“There is a lot to like in the proposal,” wrote author Leah Libresco Sargeant and Ethics and Public Policy Center fellow Patrick T. Brown. “But ‘Make Birth Free’ undersells some of the powerful programs that already exist to blunt the cost of birth.”
Sergeant and Brown argue that the ends of the white paper could be achieved with existing programs by expanding Medicaid for pregnant and postpartum women, expanding the quality of care given by federally funded patient advocates, capping birth-related insurance payments, and building a pro-family policy agenda that addresses costs incurred after birth.
Though supportive of the proposal to make birth free, Carmel Richardson, a contributing editor at The American Conservative, wants to see a broader shift in how Americans view birth. “Birth used to be free, or close to it,” she wrote. But the medicalization of childbirth and the accompanying cascade of interventions have driven up the price of birth, and insurance companies seldom cover care from midwives or doulas. Those who opt for a homebirth run the risk of paying twice, as Richardson did.
After laboring at home under the care of a midwife, Richardson gave birth to her daughter within 20 minutes of arriving at the hospital. The total cost of her stay — which included no anesthesia, surgery, or medical intervention for mother or baby — came to $25,700. Much of the hospital bill was covered by insurance, but the midwife’s costs were not.
Broadening insurance coverage for midwife care could be done with or without making birth free, and it would make safe alternatives to hospital deliveries cheaper and more widely accessible, she told the Register.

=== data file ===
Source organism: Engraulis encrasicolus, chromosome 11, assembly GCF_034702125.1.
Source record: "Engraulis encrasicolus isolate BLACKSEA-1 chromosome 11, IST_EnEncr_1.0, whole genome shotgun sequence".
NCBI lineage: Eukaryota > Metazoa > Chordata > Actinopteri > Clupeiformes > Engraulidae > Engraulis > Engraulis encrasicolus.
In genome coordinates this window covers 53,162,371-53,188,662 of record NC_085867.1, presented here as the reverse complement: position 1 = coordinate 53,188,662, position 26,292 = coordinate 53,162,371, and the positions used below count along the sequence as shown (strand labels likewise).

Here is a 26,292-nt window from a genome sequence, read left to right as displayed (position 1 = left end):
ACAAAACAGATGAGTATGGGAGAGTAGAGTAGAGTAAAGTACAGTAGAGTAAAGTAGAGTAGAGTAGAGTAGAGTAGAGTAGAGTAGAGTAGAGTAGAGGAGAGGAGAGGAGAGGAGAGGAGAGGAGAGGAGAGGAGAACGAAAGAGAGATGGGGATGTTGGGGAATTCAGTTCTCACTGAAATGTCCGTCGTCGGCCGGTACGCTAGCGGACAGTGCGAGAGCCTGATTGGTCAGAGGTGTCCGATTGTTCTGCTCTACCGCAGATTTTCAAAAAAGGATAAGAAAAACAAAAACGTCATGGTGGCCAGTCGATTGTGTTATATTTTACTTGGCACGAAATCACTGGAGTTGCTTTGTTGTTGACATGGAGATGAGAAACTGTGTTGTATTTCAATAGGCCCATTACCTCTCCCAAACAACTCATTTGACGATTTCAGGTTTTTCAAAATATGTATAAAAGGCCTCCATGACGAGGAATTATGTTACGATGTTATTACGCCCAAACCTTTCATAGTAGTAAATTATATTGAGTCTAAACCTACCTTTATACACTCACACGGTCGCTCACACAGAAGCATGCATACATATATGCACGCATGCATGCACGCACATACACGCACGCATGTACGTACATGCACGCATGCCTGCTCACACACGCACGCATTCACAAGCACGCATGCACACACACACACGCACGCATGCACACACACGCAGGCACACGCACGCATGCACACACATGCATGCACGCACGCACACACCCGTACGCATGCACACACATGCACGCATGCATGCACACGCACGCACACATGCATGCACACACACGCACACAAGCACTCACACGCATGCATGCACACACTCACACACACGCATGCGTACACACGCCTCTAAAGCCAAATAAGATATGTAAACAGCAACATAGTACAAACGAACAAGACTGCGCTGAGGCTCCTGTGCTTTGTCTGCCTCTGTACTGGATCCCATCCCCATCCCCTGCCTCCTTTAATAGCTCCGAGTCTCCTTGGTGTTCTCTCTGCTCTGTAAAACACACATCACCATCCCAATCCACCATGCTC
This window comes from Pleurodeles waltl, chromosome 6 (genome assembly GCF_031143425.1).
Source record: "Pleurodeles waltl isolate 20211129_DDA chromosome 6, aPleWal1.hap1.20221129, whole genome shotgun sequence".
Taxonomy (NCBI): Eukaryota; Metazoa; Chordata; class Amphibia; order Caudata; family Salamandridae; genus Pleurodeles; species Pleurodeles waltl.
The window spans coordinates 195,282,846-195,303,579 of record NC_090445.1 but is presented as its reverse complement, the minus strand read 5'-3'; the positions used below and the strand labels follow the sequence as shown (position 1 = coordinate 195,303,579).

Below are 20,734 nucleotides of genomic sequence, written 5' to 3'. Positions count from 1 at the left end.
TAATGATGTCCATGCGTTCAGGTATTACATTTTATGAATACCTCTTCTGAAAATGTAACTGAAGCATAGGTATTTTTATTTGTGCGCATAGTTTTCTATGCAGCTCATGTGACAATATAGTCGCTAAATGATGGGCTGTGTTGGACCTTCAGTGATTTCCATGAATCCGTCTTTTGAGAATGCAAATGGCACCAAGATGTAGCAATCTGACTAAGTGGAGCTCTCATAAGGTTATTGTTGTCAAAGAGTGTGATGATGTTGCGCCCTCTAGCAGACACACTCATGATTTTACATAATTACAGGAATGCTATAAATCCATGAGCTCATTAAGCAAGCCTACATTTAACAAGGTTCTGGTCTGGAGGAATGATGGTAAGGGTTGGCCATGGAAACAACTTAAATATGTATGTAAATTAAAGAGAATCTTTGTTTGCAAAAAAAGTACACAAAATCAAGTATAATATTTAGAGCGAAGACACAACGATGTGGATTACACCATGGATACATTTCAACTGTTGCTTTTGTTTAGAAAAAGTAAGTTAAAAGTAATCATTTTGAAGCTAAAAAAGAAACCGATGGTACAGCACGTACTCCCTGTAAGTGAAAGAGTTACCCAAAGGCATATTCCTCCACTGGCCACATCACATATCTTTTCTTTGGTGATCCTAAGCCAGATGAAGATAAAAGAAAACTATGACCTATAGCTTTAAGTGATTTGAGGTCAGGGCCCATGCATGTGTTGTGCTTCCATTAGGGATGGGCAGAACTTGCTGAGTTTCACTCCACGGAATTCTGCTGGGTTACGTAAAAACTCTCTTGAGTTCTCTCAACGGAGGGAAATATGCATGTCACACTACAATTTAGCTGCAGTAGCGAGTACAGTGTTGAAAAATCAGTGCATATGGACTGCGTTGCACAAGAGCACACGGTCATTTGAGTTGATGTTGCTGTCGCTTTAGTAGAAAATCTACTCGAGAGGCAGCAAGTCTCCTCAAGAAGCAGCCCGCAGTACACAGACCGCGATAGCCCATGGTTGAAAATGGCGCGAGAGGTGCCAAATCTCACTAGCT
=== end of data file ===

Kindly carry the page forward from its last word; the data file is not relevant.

Shakely addressed the same point, arguing that the proposal could positively change the cultural perception of childbirth. “Making birth free, if implemented in the right way, can actually help people realize that childbirth is not necessarily a health-care event, and it’s certainly not inherently an emergency event,” he said.
Forging Bipartisan Pro-Life Policy
Professor Charles Camosy of Creighton University School of Medicine thinks that making birth free could be a bipartisan victory for the pro-life movement. “Significantly, the Republican Party of the last 40 or 50 years is reconstituting itself in ways that make Republicans far more likely to support programs like this,” he told the Register.
In fact, Sen. J.D. Vance, a Republican from Ohio, has already voiced support for the proposal.
“I really worry that Republicans, if we’re not willing to accept that something has gone terribly wrong in healthcare — especially for young mothers — that we’ve made a big mistake,” he said last month on American Moment’s Moment of Truth podcast.
Vance shared that, in the chaos of delivery, he and his wife chose an anesthesiologist who was outside of their insurance network, which resulted in a $20,000 bill. Surprise costs like this can be “catastrophic” for many Americans, Vance said.
He sees the proposal to make birth free as a recognition that “we could either be on the side of the insurance company or of young mothers.” Vance said that he is trying to determine how to structure a policy to make birth free and how to pay for it, and he’s eager to make the proposal a reality.
That’s encouraging news to Elizabeth Bruenig, a staff writer for The Atlantic who sparked the current discussion with her July 2022 article “Make Birth Free.” She told the Register that she has been surprised by the positive response that many of her fellow Catholics have had to the proposal. “I think these kinds of expenditures are worthwhile,” she said. “I’m glad Sen. Vance is interested in it.”
Sen. Chris Murphy, a Democrat from Bruenig’s home state of Connecticut, tweeted his own support for the proposal in response to an article by Bradley Devlin published in The American Conservative. Murphy acknowledged that his “interest in this issue comes from a different place” than Devlin’s, but called making birth free a “really worthwhile idea.”
And while he sees making birth free as a matter of justice, Shakely also contends that there may be political advantages for pro-life candidates who incorporate the proposal into their platforms.
“In terms of electability, [making birth free] gives something substantive for candidates to run on,” Shakely told the Register. “It’s one thing to be anti-abortion … but it’s far more compelling to voters across the spectrum [for a politician] to be for something affirmative in the form of the American family.”